"They were tired of looking up to physics and mathematics," said Dr Wallace Sampson of this recent, widespread academic movement.  So they, the anti-science "post modernists," declared science to be merely "a 'social construct' with no universal principles."

Isn't that a great way to avoid some hard work!

But, of course, they avoid the power of today's science.  That power enables a skillful user of the knoweldge to anticipate outcomes with vastly  improved probability.  And it might help us sidestep some solipsistic silliness of self-deception and pseudoscience. 

Dr Sampson fights health fraud.  He fights it with science, and he clearly prefers to avoid  "pseudoscience."  He sees a rather distinct line between science and pseudoscience.  And he seems to be doubtful of post-modernistic perception of that line.

Dr Sampson spoke about Errors and Misinterpretations in "Alternative" Medicine Research at a public meeting sponsored by  Oregonians for Rationality, August 24, 1998, in Portland, Oregon.  Dr Sampson is Clinical Professor of Medicine at the Stanford University School of Medicine (retired) and editor of The Scientific Review of Alternative Medicine.

"Postmodern philosophers of science, and relativists, those who believe there is no such thing as objective truth, rarely get anywhere because they rarely ask the right questions, rarely even knowing what the right questions happen to be.  This is because postmodern philosophers of science are, for the most part, postmodern philosophers first. and scientists not at all.  They are interested in language, which is fine as far as it goes, but in the physical sciences language has only a limited function and so mathematics is employed instead as the main means of attempting explanation and description--not always, let it be said, very successfully.  ...they are continually condemning scientific explanations as inadequate, when what is inadequate is their understanding of these explanations and what "scientific explanation" means."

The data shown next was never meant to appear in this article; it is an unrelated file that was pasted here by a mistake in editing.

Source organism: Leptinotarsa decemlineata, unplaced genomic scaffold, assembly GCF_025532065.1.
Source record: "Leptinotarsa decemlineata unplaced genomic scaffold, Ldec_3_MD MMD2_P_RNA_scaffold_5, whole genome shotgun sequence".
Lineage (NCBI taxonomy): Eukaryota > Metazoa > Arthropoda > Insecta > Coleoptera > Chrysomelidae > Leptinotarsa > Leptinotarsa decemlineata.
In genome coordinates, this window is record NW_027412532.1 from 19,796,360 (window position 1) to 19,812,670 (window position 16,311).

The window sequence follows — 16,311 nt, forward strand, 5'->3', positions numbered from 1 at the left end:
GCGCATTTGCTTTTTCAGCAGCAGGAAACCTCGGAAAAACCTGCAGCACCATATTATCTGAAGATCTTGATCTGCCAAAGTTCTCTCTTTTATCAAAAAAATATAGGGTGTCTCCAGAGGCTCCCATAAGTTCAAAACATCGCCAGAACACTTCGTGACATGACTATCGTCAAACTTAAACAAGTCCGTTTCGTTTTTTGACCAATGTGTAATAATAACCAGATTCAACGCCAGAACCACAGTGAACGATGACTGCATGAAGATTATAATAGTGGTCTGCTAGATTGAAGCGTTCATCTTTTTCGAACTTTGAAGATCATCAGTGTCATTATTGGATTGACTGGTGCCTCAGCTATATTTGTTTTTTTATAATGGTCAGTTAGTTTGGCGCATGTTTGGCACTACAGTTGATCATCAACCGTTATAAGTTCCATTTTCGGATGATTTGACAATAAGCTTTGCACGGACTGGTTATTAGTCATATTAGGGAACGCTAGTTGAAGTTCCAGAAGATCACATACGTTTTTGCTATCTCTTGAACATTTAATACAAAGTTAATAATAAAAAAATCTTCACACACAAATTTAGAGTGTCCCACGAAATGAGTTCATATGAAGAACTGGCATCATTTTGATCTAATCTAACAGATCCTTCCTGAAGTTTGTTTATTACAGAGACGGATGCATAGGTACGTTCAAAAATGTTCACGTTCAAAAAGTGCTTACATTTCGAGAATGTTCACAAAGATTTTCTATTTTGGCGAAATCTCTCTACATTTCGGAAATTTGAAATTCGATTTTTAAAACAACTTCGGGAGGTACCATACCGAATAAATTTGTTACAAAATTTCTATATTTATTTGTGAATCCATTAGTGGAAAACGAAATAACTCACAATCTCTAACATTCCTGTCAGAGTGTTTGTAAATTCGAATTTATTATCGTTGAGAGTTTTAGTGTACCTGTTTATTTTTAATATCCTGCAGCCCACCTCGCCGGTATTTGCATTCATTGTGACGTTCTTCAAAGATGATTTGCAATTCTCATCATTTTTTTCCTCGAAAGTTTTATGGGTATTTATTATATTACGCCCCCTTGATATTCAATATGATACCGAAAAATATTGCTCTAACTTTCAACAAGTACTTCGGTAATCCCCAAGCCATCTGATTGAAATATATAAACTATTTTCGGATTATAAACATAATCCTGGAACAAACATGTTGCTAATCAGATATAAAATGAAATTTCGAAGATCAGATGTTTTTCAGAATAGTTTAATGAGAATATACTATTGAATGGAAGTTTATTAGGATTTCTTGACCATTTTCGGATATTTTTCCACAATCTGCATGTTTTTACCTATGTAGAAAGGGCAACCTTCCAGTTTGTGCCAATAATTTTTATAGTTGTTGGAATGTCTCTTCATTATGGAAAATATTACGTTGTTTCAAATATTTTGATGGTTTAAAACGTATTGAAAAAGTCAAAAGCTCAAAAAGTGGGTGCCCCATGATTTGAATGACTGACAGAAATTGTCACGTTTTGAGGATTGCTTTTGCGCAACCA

Ralph Estling, in
"The Wrong Question"
Skeptical Inquirer, Mar/Ap 2006, p. 59
Who understands science?

To those who understand, and daily use, science, many rejections of science by post-modernists are seen as absurd.  Some science principles, if understood, cannot be rejected.  To reject is simply to not understand.  Some aspects of science are seen, not learned; just as one sees that green is different from orange.  To insist that they are the same is to tacitly admit colorblindness.

Misunderstanding of science is even more widespread than generally recognized.  Consider that Richard Feynman found all of the authors of seventeen shelf-feet of K-12 science textbooks submitted to the California State Curriculum Commission "were teaching something they didn't understand  ... didn't know what the hell [they were] talking about, so it was a little bit wrong, always!"  The entire group of texts submitted were "UNIVERSALLY LOUSY!"  "Perpetual absurdity."  ("Judging Books by their Covers," in Surely, You're Joking, Mr. Feynman, Bantam Books, pp 262 - 276.)

This is simple science, not college-level high powered stuff.  The authors were highly educated, many holding academic positions.  Many may well have been post-modernist academics.  But we can see from Feynman's accounts of their errors, they could not have been working scientists; they could not have been using those principles.

Percy C. Wason's famous (among cognitive psychologists) card selection puzzle can shine some light into the corners of the human mind struggling to understand something just a bit out of easy reach.  It shows a little of why science is so difficult, even when extremely simple.  And it speaks simply, but subtly, to the hypothesis that reality is only a mental construct with no existence "out there."

Seeing the cards . . .